Greetings to all,
How do I (in general) download the course Jupyter Notebooks? In particular as a .Tex file?
Greetings to all,
Have you clicked the “File” menu within the notebook? There is a “File → Download” option that allows you to choose lots of download formats, including “TeX”. I have not tried downloading a notebook as LaTeX, but I use the “as notebook (ipynb)” option. On some browsers you may find that the file downloads with the extension “.json”. The notebooks are JSON files, but you would need to rename it to the extension “.ipynb” if you ever want to upload the file and use it again.
If you are planning to save copies of your work as a “backup” in case Coursera ever deletes your work (not a bad idea), you probably should use the “as notebook” option. If you download it as PDF or LaTeX, I think that would probably only be useful for printing.
You can also download and save all the files associated with the notebook by using the instructions here.
“If you are planning to save copies of your work as a “backup” in case Coursera ever deletes your work (not a bad idea)”, you read my mind: this is indeed what I am trying to do. However, “download as” a .tex file worked fine in Week 3, but didn’t in Week 4. I also tried the print option (Clrt + p) but it always gives me a one page to print (not all the notebook) :(.
I am trying to figure out a way to keep these Notebooks as pdf files in my computer, and probably if the course team provides pdf files in the future, it would be perfect.
I just figured out a way. I “download as” a ipynb file (as the browser forces to), then copy what’s inside the file and paste to my “TexMaker” application in my computer. It worked fine (despite the generated pdf file wasn’t that “good”).
If you are trying to keep a backup of your work, I don’t understand why you would want any other format than “.ipynb”. Other formats are only useful for reading, not for uploading, right? And you can setup the software to run Jupyter notebooks locally or you can upload them to Google Colab and run them there. Well, you’d need to figure out how to upload all the associated files. But you could at least view your work and “copy/paste” from it back to Coursera if you run the notebook on Colab.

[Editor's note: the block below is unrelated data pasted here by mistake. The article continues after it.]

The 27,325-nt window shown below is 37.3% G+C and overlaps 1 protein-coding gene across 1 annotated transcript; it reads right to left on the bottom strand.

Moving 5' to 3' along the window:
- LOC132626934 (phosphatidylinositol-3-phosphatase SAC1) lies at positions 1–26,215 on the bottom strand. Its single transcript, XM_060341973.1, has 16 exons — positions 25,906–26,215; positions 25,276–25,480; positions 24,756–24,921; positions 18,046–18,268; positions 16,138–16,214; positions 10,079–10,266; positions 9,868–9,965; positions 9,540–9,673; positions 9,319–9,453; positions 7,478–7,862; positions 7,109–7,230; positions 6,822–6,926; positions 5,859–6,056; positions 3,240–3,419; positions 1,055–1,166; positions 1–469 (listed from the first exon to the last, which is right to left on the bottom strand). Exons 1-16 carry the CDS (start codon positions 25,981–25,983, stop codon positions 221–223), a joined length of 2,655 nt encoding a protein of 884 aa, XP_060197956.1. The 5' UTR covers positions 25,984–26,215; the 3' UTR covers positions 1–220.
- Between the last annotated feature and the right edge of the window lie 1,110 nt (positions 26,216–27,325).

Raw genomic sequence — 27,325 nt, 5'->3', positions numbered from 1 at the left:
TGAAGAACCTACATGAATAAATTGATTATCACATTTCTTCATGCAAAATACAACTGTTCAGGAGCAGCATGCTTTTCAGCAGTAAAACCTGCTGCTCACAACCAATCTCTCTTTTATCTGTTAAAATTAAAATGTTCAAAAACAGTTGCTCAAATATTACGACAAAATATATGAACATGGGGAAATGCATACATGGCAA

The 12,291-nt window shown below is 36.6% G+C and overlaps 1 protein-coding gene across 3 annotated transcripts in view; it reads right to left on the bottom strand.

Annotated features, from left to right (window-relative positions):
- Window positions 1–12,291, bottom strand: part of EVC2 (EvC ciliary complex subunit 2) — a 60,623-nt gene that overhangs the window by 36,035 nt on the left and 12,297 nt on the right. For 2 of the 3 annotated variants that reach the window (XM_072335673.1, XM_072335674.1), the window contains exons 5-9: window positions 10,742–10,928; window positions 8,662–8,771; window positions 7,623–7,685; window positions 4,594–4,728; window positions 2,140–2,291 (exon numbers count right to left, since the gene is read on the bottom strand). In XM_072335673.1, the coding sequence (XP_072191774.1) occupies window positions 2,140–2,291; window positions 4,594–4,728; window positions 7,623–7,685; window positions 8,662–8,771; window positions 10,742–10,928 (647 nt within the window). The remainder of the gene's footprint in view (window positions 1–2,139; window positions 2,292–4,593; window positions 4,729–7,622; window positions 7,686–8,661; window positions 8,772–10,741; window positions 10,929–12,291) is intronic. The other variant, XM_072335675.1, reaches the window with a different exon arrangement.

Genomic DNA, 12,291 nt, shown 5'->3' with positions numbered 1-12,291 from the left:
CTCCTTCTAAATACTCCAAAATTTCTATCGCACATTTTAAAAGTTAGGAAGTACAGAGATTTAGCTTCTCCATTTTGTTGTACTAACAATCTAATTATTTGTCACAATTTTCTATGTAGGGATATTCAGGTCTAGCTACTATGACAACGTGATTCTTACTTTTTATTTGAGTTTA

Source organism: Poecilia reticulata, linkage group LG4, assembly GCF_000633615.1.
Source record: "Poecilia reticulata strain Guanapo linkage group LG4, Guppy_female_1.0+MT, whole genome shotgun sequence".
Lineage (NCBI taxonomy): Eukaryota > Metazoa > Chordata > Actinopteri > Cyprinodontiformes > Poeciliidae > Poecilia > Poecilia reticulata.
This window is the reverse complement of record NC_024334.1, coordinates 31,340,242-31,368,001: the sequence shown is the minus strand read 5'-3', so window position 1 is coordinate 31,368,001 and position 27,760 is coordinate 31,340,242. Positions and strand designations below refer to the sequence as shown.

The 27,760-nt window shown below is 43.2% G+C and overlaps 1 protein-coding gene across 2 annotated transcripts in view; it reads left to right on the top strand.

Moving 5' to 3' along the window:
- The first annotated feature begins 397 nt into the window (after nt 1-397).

But as I mentioned, the “File → Download” function allows you to download as a LaTeX file. Did you try that? You get a zip file that contains the LaTeX file. I didn’t try doing anything with the .tex file. The “Download” option also supports “as pdf” as one of the options. If you only care about being able to see your work locally as a reference, maybe the direct PDF option would be useful. Mind you, I have not tried that because I fundamentally need the “.ipynb” format for my purposes as backup.
Yep, Tex format is for reading and I want to keep pdf files on my machine because I may need them in the future. Why is that? In fact, I got a financial assistance for this course and as far as I know, I will lose access to the assignments’ contents just after six months from the time the assistance was approved! Yes? No? If this will happen, I already have everything kept in my machine.
In all cases, I tried to “download as” .tex but didn’t work (as I mentioned above), but doesn’t matter as I figured out a way to do so.
On the other hand, I want to tell you that I learnt a lot from your replies about backups and so on. So thank you.
Yes, it is true that as soon as you stop paying or as soon as your Financial Aid stops, you will lose access to the assignments on the website. This is mentioned on the FAQ Thread. It is an excellent idea to save copies so that you can later refer to them. If you do as you described and download as “ipynb” and then convert those to PDF or TeX you should be covered. I would recommend saving both formats. As I mentioned, the “ipynb” files are actually executable either in your own Jupyter environment or on Google Colab or other such environments. Also note that if you really want to execute the notebooks locally, you’ll need to save copies of all the other files (data files, additional python support routines and so forth).
" Also note that if you really want to execute the notebooks locally, you’ll need to save copies of all the other files (data files, additional python support routines and so forth)", this is exactly my whole idea. I am thinking of suggesting to the course team that they provide a downloadable file that contains all files of every particular assignment. I see this is a good way to improve the course which is already very good in my opinion.